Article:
Firstly, the fact is that the Northern Provincial council has passed a resolution which is far outside its Constitutional mandate. The subject of the resolution is, it is hardly necessary to say, well outside the list of subjects and functions devolved to the Provincial Council. The very fact of the resolution on a matter so utterly contentious and intensely political, with major diplomatic and sovereignty implications for Sri Lanka, reveals the self-image of the Northern Council and gives an insight into its political consciousness and ideology, its political project and probable trajectory.
Secondly, the resolution is not a token one, in which case it would be short. It is an eleven page document. It also represents an escalation, in that the charge leveled constitutes a moral and legal indictment which cannot be surpassed. It is not limited to a mere lamentation and contains a specific call to international action. It calls for Sri Lanka to be charged under international customary law, both at the international level as well as by domestic judiciaries throughout the world under the doctrine of universal jurisdiction. It alleges that the worst of crimes that can be committed against any people, has been committed against the Tamil people of this island, and that is the crime of genocide. It does not allege that such genocide has been committed or attempted in the last stages of the war. It claims that such genocidal acts were committed by all Ceylonese/Sri Lankan administrations since 1948. (This would make it the slowest, most inefficient ‘genocide’ in human history).
Thirdly, this is not a resolution moved by a Tamil diaspora secessionist lobby such as the TGTE, or a radical Tamil nationalist fringe such as that led by Mr. Gajan Ponnambalam, or a radical dissenter within the Northern Council such as the effervescent Ms. Ananthi Sasitharan. On the contrary, this extreme resolution is moved and endorsed by the respected Chief Minister and former judge of the Supreme Court, Mr. Wigneswaran and voted through with an enormous margin, by the Northern Provincial council itself. This is a Tamil nationalist mainstream move, which demonstrates that Tamil nationalism remains within the paradigm of the Vadukkodai resolution. This ‘Genocide’ Resolution 2015 could be dubbed the Son of Vadukkodai Resolution 1976.
Fourthly, there is the timing. A new reformist government of liberal pluralist leanings is in office. The Northern Provincial council and its respected Chief Minister decide to escalate at this time, notwithstanding the assumption of office by the new Government. The Genocide Resolution gives the lie to the interpretation that the Northern Council gets understandably radicalized because someone like Mahinda Rajapaksa refuses to devolve power. The election to the Northern Council had not been held when in in the last days of the campaign, Mr. Wigneswaran called Prabhakaran a “great hero”. Mahinda Rajapaksa has been sent home and so has Gen. Chandrasiri, the Governor. Maithripala Sirisena and Ranil Wickremesinghe are in office, as is Governor HMGS Palihakkara, respected ex-diplomat, former LLRC commissioner and distinguished ‘dove’. What do the Chief Minister and the Council do? Help the moderates by extending a hand and building bridges, or at the very least observing a political ceasefire for a hundred days? On the contrary, they escalate. They explode a political claymore under the new administration.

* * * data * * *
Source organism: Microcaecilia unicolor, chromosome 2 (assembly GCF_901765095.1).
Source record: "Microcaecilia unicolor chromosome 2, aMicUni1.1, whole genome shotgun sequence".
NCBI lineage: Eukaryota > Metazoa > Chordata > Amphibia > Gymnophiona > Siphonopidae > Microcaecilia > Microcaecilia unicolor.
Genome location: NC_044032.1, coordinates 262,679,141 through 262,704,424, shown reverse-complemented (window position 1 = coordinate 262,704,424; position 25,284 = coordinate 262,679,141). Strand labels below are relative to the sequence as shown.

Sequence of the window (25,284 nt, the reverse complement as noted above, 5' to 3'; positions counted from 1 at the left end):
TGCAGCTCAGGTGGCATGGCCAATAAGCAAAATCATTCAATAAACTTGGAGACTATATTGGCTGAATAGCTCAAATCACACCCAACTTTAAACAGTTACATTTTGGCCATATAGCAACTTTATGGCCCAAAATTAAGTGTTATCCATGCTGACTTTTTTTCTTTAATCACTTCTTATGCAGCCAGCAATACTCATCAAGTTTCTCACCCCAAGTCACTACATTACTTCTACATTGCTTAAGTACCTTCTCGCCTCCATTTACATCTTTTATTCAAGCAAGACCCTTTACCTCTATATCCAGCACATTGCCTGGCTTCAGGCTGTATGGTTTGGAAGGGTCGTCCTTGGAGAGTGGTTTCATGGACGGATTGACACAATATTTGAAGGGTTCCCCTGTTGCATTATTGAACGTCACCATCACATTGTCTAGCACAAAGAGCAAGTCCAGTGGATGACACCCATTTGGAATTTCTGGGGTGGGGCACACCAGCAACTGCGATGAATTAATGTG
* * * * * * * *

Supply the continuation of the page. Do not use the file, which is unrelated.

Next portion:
If an elected, i.e. representative body of an ethnic community is of the view that the community has been consistently subject to genocide, then nowhere in world history does such a community decide to stay with the larger community or its leaders which have perpetrated such a heinous atrocity against the very existence of the collective. Thus it is very clear that the political consciousness that produced this detailed resolution is dead set on a destiny which is independent of the Sri Lankan state; of Sri Lanka as a country. The charge of genocide cannot be other than a buildup of the case for sovereignty and independence.
How can so irresponsible and anti-national a Provincial Council and Chief Minister be conferred the full panoply of power contained in the 13th amendment, when there is no guarantee that they will be exercised responsibly? How can it even be countenanced that powers beyond the 13th amendment be vested in such a Council? How can the Sri Lankan state fail to retain and emphasize its unitary character when faced with such political behavior by a Council which is dangerously adjacent to a hostile Tamil Nadu?
How will an enfeebled, post-Constitutional reforms Presidency, shorn of most executive powers and no longer the Head of Government, deal with an obviously restive Northern Provincial Council which is ratcheting up the pressure? How will a UNP administration which is dependent on the TNA in parliament do so either? How can the citizenry trust Prime Minister Wickremesinghe who gave away the store during the Ceasefire Agreement and has made the most curious appointments to sensitive posts in recent times (sparking fears of a stealth takeover by Diaspora proxies), be trusted to keep the lid on the increasingly radical Northern Provincial Council?
What could possibly have emboldened the Northern Chief Minister and his Council to gavel this ‘Genocide’ Resolution through, while deflecting the term with due circumspection just a few months ago when it was mooted by the TNA’s Mr. Sivajilingam? What could make them quite so impatient? Is it a sense of entitlement deriving from the arithmetic of the election results and the feeling that the time has now come to pay the Piper?